• Consider simple cosmetic improvements. That old, dark, fake-wood panelling may have been cheap chic in the early 1970's. It has been out of style ever since. Consider painting it a light off-white or mushroom colour; it can do wonders to brighten up the cottage. Also, consider getting rid of heavy, old, musty curtains, and replacing them with clean, inexpensive mini blinds or new lighter curtains (hint: a certain popular Scandinavian furniture store is a good place to start). If you're handy, laminate flooring is a quick, inexpensive and great-looking replacement for old, worn carpet and peeling linoleum.

  • Have your septic system pumped. Generally speaking, septic systems should be pumped out at least once every three to five years. The cost is minimal, usually less than $150. If you haven't had your system pumped recently, you should consider doing so before listing the cottage. This shows that you're looking after your septic, and may also help to head off any potential problems that the septic pumper might see. Keep your receipt as proof that you had the system pumped.

  • Test your well water. If you have a drilled well, you should test your water regularly for potability. The local Haliburton Health Unit provides free water testing. Pick up a test bottle at their office, follow the directions, and return the sample to the Health Unit for testing. Virtually every buyer (and their lender) will require a potability test from a drilled well, so be pro-active and test your water in advance.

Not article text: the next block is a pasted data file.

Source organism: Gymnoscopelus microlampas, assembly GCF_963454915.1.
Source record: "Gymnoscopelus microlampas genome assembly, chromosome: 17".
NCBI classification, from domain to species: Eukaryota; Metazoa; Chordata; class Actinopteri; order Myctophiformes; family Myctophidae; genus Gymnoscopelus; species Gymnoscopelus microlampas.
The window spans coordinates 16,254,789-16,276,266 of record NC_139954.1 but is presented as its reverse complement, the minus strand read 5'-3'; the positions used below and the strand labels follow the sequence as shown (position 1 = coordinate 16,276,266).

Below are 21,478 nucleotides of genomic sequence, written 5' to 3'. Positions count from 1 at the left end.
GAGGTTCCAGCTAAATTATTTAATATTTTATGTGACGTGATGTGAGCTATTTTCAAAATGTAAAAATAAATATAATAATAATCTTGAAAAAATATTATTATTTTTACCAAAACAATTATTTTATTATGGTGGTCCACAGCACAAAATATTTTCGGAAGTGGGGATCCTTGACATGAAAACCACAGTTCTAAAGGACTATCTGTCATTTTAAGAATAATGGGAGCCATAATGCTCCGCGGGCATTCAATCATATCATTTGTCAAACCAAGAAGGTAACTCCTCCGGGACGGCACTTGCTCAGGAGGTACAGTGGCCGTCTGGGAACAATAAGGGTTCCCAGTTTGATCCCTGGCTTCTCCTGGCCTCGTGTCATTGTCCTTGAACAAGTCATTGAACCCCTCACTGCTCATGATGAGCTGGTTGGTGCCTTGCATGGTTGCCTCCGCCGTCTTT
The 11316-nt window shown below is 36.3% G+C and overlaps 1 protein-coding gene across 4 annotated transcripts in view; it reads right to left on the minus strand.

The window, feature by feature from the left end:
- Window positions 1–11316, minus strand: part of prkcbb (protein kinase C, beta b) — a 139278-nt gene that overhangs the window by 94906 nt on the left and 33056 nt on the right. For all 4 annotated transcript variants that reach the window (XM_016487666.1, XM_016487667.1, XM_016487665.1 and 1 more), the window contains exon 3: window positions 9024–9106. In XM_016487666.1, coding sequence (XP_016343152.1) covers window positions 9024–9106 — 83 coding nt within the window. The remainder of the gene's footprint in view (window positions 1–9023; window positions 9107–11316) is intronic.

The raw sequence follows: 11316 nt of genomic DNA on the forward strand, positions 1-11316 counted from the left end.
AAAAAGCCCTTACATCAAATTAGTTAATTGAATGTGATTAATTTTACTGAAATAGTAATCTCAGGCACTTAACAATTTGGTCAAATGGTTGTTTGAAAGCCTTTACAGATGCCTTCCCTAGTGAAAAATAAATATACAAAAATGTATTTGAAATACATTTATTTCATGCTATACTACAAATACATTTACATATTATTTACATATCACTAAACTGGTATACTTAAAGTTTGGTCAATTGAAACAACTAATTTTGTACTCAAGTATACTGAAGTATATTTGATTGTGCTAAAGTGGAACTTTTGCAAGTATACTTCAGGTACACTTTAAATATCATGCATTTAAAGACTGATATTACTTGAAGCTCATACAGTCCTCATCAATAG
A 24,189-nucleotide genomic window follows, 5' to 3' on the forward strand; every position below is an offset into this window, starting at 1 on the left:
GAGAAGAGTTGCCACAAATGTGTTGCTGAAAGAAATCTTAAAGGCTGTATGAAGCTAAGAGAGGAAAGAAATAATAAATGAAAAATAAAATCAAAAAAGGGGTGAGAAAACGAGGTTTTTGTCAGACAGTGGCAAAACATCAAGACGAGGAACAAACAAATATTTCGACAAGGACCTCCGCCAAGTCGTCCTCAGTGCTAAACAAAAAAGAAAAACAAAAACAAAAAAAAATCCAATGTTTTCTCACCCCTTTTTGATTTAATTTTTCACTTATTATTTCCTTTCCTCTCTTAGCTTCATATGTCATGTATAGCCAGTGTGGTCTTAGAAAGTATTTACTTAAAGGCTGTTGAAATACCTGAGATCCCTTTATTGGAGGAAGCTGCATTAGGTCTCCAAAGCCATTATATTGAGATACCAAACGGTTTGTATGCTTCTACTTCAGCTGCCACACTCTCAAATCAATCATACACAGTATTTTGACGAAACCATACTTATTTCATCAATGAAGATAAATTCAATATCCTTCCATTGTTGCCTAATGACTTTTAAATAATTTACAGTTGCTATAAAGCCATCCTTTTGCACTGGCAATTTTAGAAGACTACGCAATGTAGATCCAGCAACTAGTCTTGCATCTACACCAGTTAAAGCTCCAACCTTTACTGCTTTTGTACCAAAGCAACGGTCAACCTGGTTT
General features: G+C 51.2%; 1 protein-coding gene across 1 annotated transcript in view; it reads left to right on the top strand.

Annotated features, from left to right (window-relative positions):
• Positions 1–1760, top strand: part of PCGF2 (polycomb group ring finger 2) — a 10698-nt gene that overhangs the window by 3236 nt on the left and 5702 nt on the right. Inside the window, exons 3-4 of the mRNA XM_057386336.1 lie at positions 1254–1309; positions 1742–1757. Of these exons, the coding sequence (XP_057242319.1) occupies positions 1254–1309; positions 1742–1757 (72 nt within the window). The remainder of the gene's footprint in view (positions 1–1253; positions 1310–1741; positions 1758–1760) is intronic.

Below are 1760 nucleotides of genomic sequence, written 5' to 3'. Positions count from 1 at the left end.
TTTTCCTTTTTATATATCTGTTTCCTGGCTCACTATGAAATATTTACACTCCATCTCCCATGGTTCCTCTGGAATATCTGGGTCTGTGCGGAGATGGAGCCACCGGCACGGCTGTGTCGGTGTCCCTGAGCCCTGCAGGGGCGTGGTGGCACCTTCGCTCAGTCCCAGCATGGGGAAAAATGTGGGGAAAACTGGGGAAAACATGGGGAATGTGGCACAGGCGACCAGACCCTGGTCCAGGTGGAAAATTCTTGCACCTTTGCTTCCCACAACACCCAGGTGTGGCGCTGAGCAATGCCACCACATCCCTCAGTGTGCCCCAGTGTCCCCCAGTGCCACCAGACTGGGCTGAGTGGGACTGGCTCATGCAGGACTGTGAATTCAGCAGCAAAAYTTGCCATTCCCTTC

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Once your cottage is ship-shape, make sure your paperwork is in order too! Buyers and their Realtors will ask to see certain documents, and having them on hand and readily available will help to make your property more attractive. Your Realtor will need copies of the following documents, if you have them:

  • Deed for the property - If you do not have a copy of your deed, we can obtain one from the local Land Registry office.
  • Property surveys, sketches or plans - Any and all of these that you have in your possession are helpful.
  • Septic Use Permit - When your septic was installed, a site inspection report and use permit should have been issued by the local health authority. If you do not have a copy of this, we can help you to obtain one.
  • Water Well Record - If you have a drilled well, you may have a copy of this form with details about the well.
  • Water Potability Result - If you have a drilled well, you should test your water, and provide a copy of the test result. If the water is not potable, you should take steps to remedy this. We can recommend professionals who can help.
  • Municipal Property Tax Bill - Your Realtor will need a copy of this in order to complete required tax information on the listing data sheet.